PASCO -- Ching-Lung Lo was 17 years old when he first arrived in Tri-Cities as a second-year professional in 2003.
He showed terrific promise for such a young player, registering a mid-90s fastball and some nice off-speed pitches. He didn't get a lot of run support that season with a 3-7 record, but his 2.85 ERA in 14 starts showed he could handle himself on the field.
But he wasn't so at ease off the field. The language barrier was keeping the native of Tainan, Taiwan, from blossoming in his new surroundings.
"It wasn't scary, just really difficult to talk to teammates. I was still good with everyone. I just didn't spend much time with them," said Lo, a towering 6-foot-6 right-hander. "At that time I had a translator, but I didn't speak too much."
Seven seasons later, he is a different man. He no longer needs a translator after learning to speak English and appears to be much more comfortable in the Dust Devils clubhouse.
"As soon as I started speaking more English, everything got easier," he said.
One of his biggest lessons in pro baseball is that the learning never stops. After the Colorado Rockies noticed a gradual drop in his velocity, they encouraged Lo to try something different in hopes of generating some more heat and movement in his pitches.
This season, instead of an overhand delivery, Lo will employ a sidearm motion that has been very effective since he first tried it two weeks ago.
"He threw live batting practice today, and he threw well," Tri-City manager Fred Ocasio said. "His pitches have been moving a bit more, and his velocity is starting to pick up. Hopefully, he can continue to do that so we can get him to the level he needs to be."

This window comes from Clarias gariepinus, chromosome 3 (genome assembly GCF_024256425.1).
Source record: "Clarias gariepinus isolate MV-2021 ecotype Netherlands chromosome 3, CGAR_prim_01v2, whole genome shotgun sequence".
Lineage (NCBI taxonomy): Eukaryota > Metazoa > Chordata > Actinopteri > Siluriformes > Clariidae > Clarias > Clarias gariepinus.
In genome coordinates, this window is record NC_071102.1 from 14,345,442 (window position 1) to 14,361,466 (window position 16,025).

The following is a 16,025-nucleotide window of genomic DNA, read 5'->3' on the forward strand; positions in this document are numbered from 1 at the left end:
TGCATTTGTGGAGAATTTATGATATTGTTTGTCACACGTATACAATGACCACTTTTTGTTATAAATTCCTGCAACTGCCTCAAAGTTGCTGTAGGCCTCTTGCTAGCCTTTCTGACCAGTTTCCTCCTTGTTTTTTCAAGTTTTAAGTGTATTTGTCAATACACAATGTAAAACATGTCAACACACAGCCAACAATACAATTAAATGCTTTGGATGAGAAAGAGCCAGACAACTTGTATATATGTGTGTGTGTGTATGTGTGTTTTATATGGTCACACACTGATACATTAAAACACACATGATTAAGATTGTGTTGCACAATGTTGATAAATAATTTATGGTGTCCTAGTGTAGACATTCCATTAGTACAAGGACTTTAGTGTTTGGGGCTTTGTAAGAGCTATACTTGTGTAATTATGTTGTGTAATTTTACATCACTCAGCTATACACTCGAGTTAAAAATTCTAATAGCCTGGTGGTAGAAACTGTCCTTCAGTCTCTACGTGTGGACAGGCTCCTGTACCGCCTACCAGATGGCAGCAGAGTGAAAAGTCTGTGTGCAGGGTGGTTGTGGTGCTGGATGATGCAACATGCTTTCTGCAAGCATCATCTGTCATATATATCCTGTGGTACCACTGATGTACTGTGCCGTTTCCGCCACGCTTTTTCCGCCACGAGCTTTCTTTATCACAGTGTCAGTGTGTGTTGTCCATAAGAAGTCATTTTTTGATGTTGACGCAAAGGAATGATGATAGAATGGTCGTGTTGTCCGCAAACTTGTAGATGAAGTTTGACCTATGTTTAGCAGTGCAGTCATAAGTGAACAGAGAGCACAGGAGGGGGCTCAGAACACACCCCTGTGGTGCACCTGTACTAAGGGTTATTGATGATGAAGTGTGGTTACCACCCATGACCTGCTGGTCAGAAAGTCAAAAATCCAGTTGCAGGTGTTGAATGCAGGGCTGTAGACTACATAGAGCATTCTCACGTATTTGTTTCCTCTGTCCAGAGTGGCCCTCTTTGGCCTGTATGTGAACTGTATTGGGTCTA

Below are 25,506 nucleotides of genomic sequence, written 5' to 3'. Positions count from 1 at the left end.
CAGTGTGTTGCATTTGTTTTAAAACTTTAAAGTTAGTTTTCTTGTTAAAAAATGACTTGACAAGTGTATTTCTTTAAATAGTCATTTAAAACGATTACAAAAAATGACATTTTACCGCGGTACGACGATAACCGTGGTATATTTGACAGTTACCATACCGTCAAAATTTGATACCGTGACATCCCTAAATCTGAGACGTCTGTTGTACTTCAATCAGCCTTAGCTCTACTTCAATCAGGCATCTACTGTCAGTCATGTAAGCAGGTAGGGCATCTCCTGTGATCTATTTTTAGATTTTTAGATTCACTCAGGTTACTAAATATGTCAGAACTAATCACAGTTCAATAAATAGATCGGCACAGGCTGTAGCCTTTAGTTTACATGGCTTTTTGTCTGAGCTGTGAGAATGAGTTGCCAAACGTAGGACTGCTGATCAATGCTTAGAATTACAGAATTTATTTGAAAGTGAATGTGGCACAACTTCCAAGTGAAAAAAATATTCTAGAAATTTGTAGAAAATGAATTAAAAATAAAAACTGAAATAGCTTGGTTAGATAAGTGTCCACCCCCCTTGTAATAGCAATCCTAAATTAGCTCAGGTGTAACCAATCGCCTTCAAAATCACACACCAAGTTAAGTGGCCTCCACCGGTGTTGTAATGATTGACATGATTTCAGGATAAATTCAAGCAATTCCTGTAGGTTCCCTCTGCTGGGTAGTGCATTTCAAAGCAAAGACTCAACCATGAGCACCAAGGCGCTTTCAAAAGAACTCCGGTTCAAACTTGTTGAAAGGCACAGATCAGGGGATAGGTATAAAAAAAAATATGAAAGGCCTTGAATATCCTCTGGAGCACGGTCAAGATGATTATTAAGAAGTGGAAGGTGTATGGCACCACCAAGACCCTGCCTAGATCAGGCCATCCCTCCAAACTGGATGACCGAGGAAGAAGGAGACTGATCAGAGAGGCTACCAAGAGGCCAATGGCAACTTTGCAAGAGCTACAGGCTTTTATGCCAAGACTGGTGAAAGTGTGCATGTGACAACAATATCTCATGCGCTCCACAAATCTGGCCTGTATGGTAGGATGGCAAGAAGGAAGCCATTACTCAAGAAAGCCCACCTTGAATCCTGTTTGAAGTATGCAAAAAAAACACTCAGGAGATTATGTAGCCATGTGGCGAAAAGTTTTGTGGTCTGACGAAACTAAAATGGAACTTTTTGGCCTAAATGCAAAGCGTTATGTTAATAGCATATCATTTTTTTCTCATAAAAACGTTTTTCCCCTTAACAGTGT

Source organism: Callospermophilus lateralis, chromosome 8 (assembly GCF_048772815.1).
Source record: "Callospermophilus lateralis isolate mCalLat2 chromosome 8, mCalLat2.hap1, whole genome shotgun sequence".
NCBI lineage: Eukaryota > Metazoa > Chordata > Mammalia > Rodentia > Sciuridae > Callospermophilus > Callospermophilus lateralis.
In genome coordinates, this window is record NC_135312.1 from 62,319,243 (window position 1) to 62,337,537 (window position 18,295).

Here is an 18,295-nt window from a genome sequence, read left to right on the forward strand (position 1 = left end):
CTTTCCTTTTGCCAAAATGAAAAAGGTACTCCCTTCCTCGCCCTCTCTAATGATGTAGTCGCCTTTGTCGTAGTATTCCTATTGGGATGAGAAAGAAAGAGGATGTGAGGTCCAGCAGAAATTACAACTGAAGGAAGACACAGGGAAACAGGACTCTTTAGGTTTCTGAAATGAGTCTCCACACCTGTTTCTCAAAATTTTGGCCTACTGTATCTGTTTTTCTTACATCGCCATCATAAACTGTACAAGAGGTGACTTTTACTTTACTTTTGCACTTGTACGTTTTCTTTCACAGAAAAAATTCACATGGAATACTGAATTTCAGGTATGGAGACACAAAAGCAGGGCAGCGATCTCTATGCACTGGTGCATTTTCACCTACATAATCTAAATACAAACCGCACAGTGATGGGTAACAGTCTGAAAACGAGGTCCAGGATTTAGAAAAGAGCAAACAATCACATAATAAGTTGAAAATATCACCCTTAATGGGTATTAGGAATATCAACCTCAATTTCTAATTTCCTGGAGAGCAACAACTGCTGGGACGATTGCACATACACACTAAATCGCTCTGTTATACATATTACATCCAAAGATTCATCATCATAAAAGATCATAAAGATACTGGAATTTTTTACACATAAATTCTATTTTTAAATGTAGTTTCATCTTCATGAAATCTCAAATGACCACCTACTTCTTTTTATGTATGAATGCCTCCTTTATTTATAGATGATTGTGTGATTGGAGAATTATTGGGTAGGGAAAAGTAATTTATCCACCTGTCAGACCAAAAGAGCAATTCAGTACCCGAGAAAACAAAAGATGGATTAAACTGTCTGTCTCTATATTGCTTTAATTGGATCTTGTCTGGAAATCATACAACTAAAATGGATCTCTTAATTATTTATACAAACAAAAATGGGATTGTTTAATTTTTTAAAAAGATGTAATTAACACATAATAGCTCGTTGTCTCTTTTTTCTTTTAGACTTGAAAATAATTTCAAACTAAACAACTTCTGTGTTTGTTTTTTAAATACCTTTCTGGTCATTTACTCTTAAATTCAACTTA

More importantly, Lo seemed to feel a difference.
"I throw a little bit harder. Maybe because of my arm angle I can use a little more strength," said Lo, who said he has been topping out at 92 mph. "Hopefully, I can go a little bit higher."
Lo, now in his 10th season, has been close to the major leagues, topping out at Triple-A Colorado Springs last season, where he went 0-1 with a 1.80 ERA in just five innings. He made just one start, not really enough to make a big splash.
But he's definitely hoping to make an impression in the Northwest League, which ranked him its 10th-best prospect in 2003. His role, however, will be limited to middle relief -- not as big a spotlight as a starter or closer, but certainly no less important to a team's success.
"Whatever the team needs," Lo said.
NOTES: Ocasio confirmed that Christian Bergman, a 6-2 right-hander, will get the opening-day start when the Dust Devils play host to the Everett AquaSox at 7:15 p.m. Friday at Gesa Stadium. Vianney Mayo, another righty, is expected to follow Bergman on Saturday.
Bergman was 1-4 with a 5.96 ERA at the Rockies' rookie affiliate in Casper, Wyo., last season, but his performance in extended spring training has been outstanding, according to reports.
"There's always something you can improve on, but I'm happy with the way things are going. We'll just try to continue it on the field," Bergman said.
Bergman took advantage of the Rockies new spring training home in Scottsdale, Ariz., which features a picturesque stadium and state-of-the-art workout facilities.
"No one's really happy to be in extended, but the new stadium is a lot of fun," he said. "The biggest thing is the weight room facilities. What you do off the field is just as important as what you do on the field. What we've got there separates us from all the others."
-- The first great Dust Devils nickname of 2011 has surfaced. It belongs to SS Jeff Squier, who has answered to the name "Squid" since college.
"Half the guys on the team don't know my first name is Jeff," joked Squier, a 14th-round draft choice out of Mississippi Valley State in 2009. "My dad thinks it's because when you type in 'Squier' on T9, squid comes up. Plus, I'm long and lanky. In college, I was this tall (6-3) and 160 pounds soaking wet.
"It could come from anywhere, but I embrace it. I've been called a lot worse."